1. Safe and ethical
The top priority is making sure that the trial is designed and conducted safely and ethically.
National and international rules on ethics and safety are enforced through regulation and inspection. This minimises the risk of harm and makes sure participants are treated fairly and respectfully.
Before they can begin a trial, researchers must submit a detailed plan to independent ethics committees – such as the Medicines and Healthcare products Regulatory Agency – for approval. The committees scrutinise whether the planned trial offers a fair and transparent arrangement for research participants – including how their rights, safety, wellbeing and confidentiality will be protected.
Most trials also have an independent data monitoring committee, to ensure safety by monitoring things like reported side-effects, patient feedback and incoming results. Using this data, the committee recommends whether the trial should continue.
If a potential safety issue is discovered, the trial is usually paused while an investigation takes place – which is what we’ve seen with the Oxford University and Astra-Zeneca trial. This is common. It’s critical to quickly understand whether the participant’s illness has any relationship to the vaccine (or the placebo) or if it is completely unrelated, and to share data openly.
Participation in a clinical trial must follow freely given, informed consent. Before a participant joins a trial, they must have all the information they need to understand what they are volunteering for.
2. Scientifically sound
Wherever possible, clinical trials should be:
- Controlled: two or more groups are compared – one (or more) who receive a candidate vaccine, and a control group who receive a placebo.
- Randomised: each participant is put into one of these groups at random at the start.
- Blinded: the participants do not know whether they are having a test vaccine or a placebo. Nor do the researchers who administer the doses.
This makes sure that there is no bias that could distort the results, and that researchers can be sure that any differences in outcomes between the groups are only due to the vaccine received.
Trials must also be large enough to give statistical confidence in the data. Testing two people wouldn’t tell us much about whether a vaccine works, but testing 20,000 will mean we can have much more confidence in the results.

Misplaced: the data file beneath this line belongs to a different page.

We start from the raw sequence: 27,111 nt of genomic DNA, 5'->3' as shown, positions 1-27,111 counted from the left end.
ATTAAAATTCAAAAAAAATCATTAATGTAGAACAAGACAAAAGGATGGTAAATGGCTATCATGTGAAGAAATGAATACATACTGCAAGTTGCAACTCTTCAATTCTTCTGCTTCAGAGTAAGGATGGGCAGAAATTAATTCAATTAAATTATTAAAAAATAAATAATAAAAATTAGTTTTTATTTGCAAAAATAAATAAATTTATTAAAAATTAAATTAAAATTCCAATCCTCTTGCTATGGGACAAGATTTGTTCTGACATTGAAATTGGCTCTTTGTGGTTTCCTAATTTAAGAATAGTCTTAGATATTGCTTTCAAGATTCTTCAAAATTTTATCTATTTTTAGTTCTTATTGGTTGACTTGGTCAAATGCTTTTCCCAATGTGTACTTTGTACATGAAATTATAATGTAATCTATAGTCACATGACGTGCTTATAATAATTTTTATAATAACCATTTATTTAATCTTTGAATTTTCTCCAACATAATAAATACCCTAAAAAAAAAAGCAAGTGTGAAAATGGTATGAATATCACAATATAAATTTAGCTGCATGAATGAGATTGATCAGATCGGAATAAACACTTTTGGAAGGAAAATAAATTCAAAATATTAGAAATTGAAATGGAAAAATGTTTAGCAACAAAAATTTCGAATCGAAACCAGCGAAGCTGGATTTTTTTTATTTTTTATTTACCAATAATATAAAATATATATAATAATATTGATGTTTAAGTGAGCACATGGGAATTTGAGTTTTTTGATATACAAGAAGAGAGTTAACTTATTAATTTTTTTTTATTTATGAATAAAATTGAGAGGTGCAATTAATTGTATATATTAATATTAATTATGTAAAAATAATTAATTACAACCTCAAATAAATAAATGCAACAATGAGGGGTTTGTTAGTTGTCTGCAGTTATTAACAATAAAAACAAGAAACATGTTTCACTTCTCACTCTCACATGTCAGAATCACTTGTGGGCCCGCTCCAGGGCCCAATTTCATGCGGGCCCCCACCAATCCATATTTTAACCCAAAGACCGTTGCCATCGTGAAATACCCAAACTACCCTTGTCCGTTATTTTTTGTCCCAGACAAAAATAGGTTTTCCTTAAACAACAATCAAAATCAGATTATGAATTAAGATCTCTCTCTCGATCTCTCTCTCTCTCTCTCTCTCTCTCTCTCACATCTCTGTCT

Involving those who stand to benefit the most from the vaccine is key to the success of any clinical trial.
For example we know that older people, men and those with co-morbidities are at greater risk of severe disease and death from Covid-19, so vaccine trials should involve these groups.
We’re also not just going to use Covid-19 vaccines in one country or sector of society – so trials need to involve diverse populations in different locations, and where the outbreak is happening, to make sure the vaccine is as effective as possible for as many people as possible.
This was an issue with a vaccine for rotavirus, which was very effective in US trials, but not as effective when it was rolled out to populations in Africa, where the disease is widespread.
Trials also need to be adaptable to different settings. For example, in the West African Ebola outbreak in 2014–16, conventional randomised control trials were not viable due to the large cost, time required and local acceptability. Given the urgency of the situation, other trial designs, better tailored to fit the circumstances, were used instead.
4. Collaborative and harmonised
In a pandemic, it’s vital for vaccine researchers to coordinate their activities, so their work can add up to more than the sum of its parts. The search for a Covid-19 vaccine requires international cooperation for conducting clinical trials and sharing data.
By harmonising their approaches, trial designs and data collected, researchers can contribute to the same large trials all over the world – results can be compared between sites and the data can be aggregated into one big study.
To speed up the development of a vaccine, it’s also key for researchers to share their findings for others to build on. During the pandemic, researchers and publishers have pulled together to publish their findings openly at an unprecedented rate.
5. Trustworthy and engaged with the public
Early public and community engagement is vital to ensure successful recruitment of participants, keep trials on track, and develop trust to support wider uptake of a vaccine once one becomes available.
Making sure that participants and their communities are engaged with and have a good experience during a trial is important to make sure that they keep supporting it. If participants drop out, this can delay the trial, or make it harder to base informed decisions on the results.
And wider public trust in clinical trials is essential if people are going to be willing to receive a new vaccine once it has been made available.